John Wallace bashed Knicks vets before his first practice

John Wallace had a tremendous collegiate career at Syracuse, earning awards as one of the Big East's top players and leading his school to the national title game. That success had him riding high when he was drafted by the Knicks in the first round of the NBA Draft back in 1996. He was actually feeling so good, he trash-talked Knicks veterans going into his very first pro practice.

"That's just the way I came in. We had these 5-on-5 runs [during the summer] and I was [dominating]," Wallace recently told the "New York Accent" podcast. "What you realize is, you're playing pick-up ball -- that's one thing. But when you're doing practice [that's different]. When you're at practice, you're doing drills, you want to destroy this drill.

"When we did 3-on-2, or 2-on-1 situations, veterans taught me a lesson every time that I came to the sideline. Get a break? They didn't let me, so that's why I threw up. I didn't get a break because I was talking noise. So they taught me a lesson that very first practice. 'Shut your mouth and work hard.'"

The 1990s Knicks squads were led by tough guys, like Patrick Ewing, Charles Oakley, and John Starks. They'd been to the NBA Finals just two years earlier, in 1994, and maintained a hardscrabble, championship mentality. For a rookie to come in and start barking before his first training camp? It wasn't received well. Knicks veterans ran Wallace into the floor his very first day and he came home exhausted. But he knew he had to prove his mettle the following day.

"For my second practice, I responded," Wallace said. "I came back stronger than ever. And that earned me playing time that year and respect from my teammates because they were interested to see how I was gonna respond. The night of my first practice I went home, I didn't shower or brush my teeth.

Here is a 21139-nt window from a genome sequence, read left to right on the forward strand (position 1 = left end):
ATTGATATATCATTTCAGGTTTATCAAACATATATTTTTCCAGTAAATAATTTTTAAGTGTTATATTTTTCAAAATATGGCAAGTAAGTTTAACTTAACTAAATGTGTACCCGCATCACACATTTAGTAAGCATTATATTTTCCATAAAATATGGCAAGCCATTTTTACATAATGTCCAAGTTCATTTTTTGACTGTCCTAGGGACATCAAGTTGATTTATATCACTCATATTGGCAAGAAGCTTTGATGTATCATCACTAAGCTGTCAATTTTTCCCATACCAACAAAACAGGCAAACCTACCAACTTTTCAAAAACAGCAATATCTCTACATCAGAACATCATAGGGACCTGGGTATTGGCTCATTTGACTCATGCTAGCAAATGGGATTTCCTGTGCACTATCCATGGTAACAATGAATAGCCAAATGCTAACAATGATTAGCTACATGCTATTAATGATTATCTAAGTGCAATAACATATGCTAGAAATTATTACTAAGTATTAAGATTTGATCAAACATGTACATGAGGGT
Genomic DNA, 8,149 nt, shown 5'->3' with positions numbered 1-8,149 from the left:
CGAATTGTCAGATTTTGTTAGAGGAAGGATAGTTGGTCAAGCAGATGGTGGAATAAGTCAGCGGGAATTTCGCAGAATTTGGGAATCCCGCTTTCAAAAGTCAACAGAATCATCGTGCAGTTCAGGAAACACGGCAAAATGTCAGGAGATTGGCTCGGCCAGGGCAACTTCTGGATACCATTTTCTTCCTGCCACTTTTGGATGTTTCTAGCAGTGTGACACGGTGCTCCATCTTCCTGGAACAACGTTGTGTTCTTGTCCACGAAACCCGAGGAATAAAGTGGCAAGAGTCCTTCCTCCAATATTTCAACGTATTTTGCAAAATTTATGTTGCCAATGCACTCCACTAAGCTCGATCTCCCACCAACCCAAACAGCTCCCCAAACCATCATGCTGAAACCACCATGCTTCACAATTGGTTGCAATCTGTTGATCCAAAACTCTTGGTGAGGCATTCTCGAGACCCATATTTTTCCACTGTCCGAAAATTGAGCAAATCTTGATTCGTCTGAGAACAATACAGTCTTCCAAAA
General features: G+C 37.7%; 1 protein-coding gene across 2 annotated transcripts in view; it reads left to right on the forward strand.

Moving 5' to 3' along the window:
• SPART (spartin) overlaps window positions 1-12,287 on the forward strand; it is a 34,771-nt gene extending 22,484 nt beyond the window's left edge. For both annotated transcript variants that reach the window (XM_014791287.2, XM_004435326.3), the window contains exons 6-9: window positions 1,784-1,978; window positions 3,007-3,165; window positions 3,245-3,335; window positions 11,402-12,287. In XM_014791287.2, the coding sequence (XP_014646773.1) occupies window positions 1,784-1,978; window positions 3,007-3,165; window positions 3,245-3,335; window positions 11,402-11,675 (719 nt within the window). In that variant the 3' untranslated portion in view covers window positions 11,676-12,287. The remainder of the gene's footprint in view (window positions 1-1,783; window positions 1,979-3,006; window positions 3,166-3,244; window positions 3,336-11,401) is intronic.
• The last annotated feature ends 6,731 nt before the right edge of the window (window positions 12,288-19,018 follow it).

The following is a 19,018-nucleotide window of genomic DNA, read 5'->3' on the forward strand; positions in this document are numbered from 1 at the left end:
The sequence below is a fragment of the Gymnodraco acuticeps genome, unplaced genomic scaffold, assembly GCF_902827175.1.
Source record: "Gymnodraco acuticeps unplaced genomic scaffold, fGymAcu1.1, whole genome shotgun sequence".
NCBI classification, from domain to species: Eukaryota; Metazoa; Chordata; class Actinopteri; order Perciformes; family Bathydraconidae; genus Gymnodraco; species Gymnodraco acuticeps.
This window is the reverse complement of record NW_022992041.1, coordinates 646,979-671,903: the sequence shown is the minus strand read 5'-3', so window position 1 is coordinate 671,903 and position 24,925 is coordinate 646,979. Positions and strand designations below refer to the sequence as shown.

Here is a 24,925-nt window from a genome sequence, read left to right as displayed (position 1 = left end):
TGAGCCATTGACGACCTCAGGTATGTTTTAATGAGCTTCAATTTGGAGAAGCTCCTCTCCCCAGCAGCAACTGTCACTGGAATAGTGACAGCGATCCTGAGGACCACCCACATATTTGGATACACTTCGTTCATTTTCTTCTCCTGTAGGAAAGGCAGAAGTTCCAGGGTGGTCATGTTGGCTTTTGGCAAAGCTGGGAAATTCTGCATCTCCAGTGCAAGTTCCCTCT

"I was that tired. So they were like, 'What's going to happen the next day? Are you going to come out and be weak? Are you gonna hack? The next day I just played as hard as I've ever played and played really good. That's how I earned respect of my teammates and my coaches."

Wallace was eventually embraced by the Knicks veterans. He played hard and understood how to do the dirty work. And now, he laughs. "All the noise that I was talking? It was looked at as just noise. I'm just bloviating about nothing," Wallace admitted.

Wallace took part in a Knicks playoff run that season, but unfortunately, they were bounced by the rival Heat after suspensions ruined the series. Wallace believes New York had a chance to take down the Bulls in the second round because they played them well in the regular season, splitting four games.

The following summer, Wallace was traded to the Raptors, but earned enough respect where he rejoined the Knicks via free agency in 1999. Well, talk about confidence. How does a rookie walk into a championship-caliber locker room and start chirping before he's ever stepped foot onto the floor? That attitude was developed through fires of the old Big East -- every night was a turf war. "No doubt," Wallace said wistfully about his Big East days. "No doubt."

You can listen to and watch the entire conversation between DA and Wallace on "New York Accent" everywhere you get your podcasts, and on YouTube.

Featured Image Photo Credit: Tom Hauck / Staff / Getty Images